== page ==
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Types of diesel technicians: 5 careers to consider

A man works on a semi-truck's diesel engine.

Estimated reading time: 2 minutes

From transportation to agriculture, there are many industries that rely on diesel-powered vehicles and equipment to get the job done. Highly skilled diesel technicians are needed to keep these machines – and businesses – moving forward.

There are many paths you can take when working as a diesel technician. The direction you choose partially depends on the industry you’d like to specialize in.

Here are some of the common types of diesel technicians:

5 types of diesel technicians

1. Diesel service technician.

Diesel service technicians work primarily on large commercial vehicles like semi-trucks and buses, and repair any type of diesel engine.

Job responsibilities of a diesel service technician usually include:

  • Inspecting different parts of a vehicle, such as:
    • Brake systems.
    • Steering mechanisms.
    • Transmissions.
    • Engines.
  • Repairing or replacing faulty parts or components.
  • Performing routine maintenance, such as:
    • Changing oil.
    • Checking fluid levels.
    • Rotating tires.
  • Working on electrical and exhaust systems.

Diesel service techs may work for transportation companies like Schneider, public transit groups or government agencies.

2. Heavy equipment diesel technician.

Heavy equipment diesel technicians specialize in servicing vehicles and machines used in farming, construction and rail transportation.

Job responsibilities of a heavy equipment diesel technician usually include:

  • Diagnosing mechanical issues using computerized tools.
  • Maintaining and repairing hydraulic and electrical systems.
  • Overhauling machinery.
  • Repairing or replacing faulty parts.

Some of the different types of heavy equipment diesel technicians include:

Agricultural diesel technicians

They repair and maintain farming equipment, such as:

  • Harvesters.
  • Plows.
  • Combines.
  • Tractors.
  • Seeders.

Mobile equipment diesel technicians

They service construction and mining equipment, like:

  • Bulldozers.
  • Cranes.
  • Excavators.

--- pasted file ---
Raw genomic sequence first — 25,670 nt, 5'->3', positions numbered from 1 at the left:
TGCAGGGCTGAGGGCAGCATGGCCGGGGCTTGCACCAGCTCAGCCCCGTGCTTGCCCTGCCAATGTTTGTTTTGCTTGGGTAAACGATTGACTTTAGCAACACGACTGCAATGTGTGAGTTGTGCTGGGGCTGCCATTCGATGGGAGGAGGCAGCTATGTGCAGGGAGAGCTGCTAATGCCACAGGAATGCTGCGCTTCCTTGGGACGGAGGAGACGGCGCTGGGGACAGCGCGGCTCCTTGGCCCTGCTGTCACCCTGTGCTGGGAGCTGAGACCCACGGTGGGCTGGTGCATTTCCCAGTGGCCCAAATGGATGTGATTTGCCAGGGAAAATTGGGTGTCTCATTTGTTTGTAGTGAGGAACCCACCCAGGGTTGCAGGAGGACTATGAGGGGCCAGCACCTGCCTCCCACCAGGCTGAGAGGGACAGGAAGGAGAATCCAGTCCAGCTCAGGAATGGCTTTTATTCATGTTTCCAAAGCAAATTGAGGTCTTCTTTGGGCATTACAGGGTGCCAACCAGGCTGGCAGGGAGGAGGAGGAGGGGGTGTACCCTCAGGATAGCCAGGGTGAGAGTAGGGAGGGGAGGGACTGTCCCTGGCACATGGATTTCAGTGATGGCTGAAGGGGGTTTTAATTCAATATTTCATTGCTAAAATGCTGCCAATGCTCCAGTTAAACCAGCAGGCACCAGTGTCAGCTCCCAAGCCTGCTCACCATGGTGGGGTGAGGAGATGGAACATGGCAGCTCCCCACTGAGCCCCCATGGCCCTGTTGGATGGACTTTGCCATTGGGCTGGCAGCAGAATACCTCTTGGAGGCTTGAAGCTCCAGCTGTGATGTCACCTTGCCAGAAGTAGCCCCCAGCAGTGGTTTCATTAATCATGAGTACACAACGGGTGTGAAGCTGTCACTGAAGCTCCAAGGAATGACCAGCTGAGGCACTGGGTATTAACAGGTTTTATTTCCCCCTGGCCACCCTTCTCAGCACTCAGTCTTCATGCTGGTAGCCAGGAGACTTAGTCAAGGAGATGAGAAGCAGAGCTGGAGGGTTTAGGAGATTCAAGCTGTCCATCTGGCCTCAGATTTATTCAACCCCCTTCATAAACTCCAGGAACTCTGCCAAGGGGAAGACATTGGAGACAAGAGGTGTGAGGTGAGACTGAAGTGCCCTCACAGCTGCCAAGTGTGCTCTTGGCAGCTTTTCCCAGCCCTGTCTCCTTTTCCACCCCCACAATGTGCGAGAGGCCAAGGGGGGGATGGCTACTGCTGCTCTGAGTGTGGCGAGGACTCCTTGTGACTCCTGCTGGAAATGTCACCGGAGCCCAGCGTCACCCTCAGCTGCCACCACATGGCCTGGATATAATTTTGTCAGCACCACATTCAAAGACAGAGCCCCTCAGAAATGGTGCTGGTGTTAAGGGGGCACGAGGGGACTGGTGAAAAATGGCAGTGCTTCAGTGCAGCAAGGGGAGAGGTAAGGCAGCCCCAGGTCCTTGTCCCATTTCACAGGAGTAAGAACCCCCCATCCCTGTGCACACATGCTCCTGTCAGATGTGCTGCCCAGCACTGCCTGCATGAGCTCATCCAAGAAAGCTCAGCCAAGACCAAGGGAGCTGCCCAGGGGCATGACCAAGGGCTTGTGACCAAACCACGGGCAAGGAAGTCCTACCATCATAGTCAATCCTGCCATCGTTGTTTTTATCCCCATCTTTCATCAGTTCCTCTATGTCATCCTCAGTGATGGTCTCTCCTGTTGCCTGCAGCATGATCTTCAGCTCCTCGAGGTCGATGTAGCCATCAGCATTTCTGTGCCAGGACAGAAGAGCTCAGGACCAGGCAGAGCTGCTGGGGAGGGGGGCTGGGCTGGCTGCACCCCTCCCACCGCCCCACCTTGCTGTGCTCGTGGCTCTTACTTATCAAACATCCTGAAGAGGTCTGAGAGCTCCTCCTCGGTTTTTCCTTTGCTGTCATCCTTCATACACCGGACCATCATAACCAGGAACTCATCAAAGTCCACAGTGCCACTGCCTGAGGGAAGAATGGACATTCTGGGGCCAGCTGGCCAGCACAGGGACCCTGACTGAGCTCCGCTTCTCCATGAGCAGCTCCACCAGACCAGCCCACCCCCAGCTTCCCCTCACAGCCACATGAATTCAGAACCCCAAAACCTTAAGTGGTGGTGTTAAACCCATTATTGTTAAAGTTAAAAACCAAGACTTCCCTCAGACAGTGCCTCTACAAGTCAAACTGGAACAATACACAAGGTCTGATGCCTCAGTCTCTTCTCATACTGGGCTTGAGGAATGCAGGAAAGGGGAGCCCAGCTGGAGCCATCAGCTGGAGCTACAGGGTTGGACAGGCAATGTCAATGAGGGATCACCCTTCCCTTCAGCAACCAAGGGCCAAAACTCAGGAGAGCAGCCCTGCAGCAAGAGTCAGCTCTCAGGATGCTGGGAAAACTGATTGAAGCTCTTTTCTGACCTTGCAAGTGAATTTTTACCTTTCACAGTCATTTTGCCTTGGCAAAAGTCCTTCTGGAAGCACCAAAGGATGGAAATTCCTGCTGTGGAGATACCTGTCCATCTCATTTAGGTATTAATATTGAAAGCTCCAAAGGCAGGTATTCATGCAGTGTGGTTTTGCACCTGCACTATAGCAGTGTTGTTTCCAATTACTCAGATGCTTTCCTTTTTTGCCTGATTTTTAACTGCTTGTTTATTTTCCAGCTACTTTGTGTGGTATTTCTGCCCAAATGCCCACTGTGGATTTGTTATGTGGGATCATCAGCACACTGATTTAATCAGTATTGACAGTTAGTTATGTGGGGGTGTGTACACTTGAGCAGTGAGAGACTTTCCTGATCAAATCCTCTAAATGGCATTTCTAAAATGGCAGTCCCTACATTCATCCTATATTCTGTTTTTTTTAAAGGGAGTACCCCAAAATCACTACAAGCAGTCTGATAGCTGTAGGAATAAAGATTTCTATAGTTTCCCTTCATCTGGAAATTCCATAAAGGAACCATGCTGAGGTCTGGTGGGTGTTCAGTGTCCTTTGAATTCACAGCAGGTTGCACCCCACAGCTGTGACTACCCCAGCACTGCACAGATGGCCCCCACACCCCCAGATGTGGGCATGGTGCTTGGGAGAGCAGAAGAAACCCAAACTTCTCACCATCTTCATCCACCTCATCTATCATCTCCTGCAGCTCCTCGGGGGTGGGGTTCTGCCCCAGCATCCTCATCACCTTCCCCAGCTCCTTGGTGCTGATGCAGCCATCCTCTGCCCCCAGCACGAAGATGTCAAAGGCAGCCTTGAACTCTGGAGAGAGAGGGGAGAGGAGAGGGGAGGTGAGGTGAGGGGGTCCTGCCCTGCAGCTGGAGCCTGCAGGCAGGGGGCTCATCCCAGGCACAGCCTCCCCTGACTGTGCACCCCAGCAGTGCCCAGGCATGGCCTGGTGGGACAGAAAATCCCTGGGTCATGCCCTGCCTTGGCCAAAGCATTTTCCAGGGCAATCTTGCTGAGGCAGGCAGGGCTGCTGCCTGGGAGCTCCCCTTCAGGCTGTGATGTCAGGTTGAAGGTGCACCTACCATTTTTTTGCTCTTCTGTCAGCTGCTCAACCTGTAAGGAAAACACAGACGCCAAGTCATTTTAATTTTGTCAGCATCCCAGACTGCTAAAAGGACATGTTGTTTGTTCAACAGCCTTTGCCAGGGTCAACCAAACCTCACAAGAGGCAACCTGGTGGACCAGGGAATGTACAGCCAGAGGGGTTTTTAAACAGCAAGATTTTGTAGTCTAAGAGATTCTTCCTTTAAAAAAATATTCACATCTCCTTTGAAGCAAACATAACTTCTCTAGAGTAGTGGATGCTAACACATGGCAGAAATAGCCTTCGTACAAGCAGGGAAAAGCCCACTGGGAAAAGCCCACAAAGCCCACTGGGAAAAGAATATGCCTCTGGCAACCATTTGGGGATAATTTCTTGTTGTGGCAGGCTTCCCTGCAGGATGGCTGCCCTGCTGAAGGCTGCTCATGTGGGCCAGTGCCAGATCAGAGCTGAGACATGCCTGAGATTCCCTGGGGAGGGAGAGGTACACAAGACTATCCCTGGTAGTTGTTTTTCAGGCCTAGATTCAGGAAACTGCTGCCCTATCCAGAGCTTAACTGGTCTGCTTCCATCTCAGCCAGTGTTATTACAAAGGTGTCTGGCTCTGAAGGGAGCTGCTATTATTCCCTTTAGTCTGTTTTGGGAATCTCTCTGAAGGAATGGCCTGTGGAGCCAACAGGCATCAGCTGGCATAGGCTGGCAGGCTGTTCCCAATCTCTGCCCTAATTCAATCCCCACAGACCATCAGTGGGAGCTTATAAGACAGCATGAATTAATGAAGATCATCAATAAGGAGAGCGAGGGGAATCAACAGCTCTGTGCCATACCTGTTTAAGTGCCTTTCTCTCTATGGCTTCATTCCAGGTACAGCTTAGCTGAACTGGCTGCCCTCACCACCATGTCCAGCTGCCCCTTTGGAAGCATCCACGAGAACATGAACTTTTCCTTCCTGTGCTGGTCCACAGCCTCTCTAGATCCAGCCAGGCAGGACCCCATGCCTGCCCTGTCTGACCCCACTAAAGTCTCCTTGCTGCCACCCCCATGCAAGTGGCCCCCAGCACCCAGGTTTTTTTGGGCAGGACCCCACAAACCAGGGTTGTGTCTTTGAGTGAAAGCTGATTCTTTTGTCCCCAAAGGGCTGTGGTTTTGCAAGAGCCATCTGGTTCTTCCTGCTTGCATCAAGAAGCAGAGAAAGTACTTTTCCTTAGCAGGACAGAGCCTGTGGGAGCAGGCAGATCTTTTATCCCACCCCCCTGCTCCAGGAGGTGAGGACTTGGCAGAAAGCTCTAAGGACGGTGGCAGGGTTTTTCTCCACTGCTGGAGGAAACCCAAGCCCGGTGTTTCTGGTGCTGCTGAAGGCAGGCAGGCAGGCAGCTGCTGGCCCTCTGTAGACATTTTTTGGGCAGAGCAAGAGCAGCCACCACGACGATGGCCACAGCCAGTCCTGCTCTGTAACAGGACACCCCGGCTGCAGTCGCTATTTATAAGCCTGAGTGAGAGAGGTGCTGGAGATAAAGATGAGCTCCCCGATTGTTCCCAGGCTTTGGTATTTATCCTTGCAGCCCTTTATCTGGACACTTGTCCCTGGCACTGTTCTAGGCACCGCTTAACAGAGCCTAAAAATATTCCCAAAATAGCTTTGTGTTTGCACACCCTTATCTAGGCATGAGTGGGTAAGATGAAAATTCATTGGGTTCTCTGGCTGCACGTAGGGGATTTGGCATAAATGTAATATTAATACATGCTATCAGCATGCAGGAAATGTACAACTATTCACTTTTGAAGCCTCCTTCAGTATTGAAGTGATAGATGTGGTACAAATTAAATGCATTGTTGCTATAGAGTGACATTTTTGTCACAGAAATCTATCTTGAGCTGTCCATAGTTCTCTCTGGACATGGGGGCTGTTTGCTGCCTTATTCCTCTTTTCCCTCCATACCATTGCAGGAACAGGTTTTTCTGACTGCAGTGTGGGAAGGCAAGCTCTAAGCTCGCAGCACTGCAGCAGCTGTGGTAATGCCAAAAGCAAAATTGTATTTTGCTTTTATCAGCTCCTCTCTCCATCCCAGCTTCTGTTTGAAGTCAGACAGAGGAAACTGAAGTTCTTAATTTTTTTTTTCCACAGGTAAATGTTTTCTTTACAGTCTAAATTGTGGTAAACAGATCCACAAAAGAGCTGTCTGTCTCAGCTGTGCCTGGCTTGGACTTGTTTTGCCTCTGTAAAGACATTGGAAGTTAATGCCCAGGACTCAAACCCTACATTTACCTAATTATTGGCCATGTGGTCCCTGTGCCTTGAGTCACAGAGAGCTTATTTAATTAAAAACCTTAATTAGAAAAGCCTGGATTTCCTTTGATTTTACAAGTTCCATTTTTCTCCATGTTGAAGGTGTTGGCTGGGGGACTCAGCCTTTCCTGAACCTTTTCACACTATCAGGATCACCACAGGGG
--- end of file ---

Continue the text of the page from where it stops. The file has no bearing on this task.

• Graders.
  • Scrapers.

Locomotive diesel technicians

They repair and maintain train engines and equipment, such as:

  • Diesel-powered locomotives.
  • Railcars.
  • Freight cars.

Heavy equipment diesel techs may work for rental and leasing companies, government agencies, construction groups or farm equipment wholesalers.

    3. Marine diesel technician.

    Marine diesel technicians watch, maintain and repair diesel engines, machinery and other important systems in water vessels.

    Job responsibilities of a marine diesel technician can include:

    • Performing routine maintenance, such as:
      • Cleaning exhaust piping and pistons.
      • Inspecting big end bearings.
      • Changing the primary and secondary fuel filters.
      • Checking diesel tanks for contamination.
    • Diagnosing and repairing mechanical and electrical malfunctions.
    • Replacing broken or worn-out engine parts.
    • Repairing faulty hydraulic and steering systems.

    Marine diesel technicians may work at a marina or a large shipping company.

    4. Small engine diesel technician.

    Small engine diesel technicians work on different sizes and types of diesel engines found in some off-road vehicles and power equipment, including:

    • Camping generators.
    • Garden tractors.
    • Snow mobiles.
    • Motorboats.
    • Dirt bikes.

    Job responsibilities of a small engine diesel technician typically include:

    • Going over equipment issues and maintenance plans with customers.
    • Performing routine engine maintenance, such as:
      • Lubricating parts.
      • Replacing spark plugs.
    • Repairing or replacing broken parts.
    • Re-installing components and engines after repairs.
    • Adjusting components based on desired specs.

    Small engine diesel techs usually work for repair shops.

    5. Fixed engine diesel technician.

    Fixed engine diesel technicians service things like diesel-powered generators or remote water pumps used by government agencies and private companies.

    Since these engines can’t move, fixed engine diesel techs often go on-site for maintenance or repairs.

    These diesel techs may be directly employed by a private or public entity, or work for a local shop.

    Jump-start your career today.

    Ready to start a maintenance career but not sure where to start? Check out our five steps on how to become a diesel technician.

    About the author
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    Schneider Guy loves the "Big Orange." He's passionate about the trucking industry and connecting people to rewarding careers within it. He's been the eyes and ears of our company since our founding in 1935, and he's excited to interact with prospective and current Schneider associates through "A Slice of Orange."

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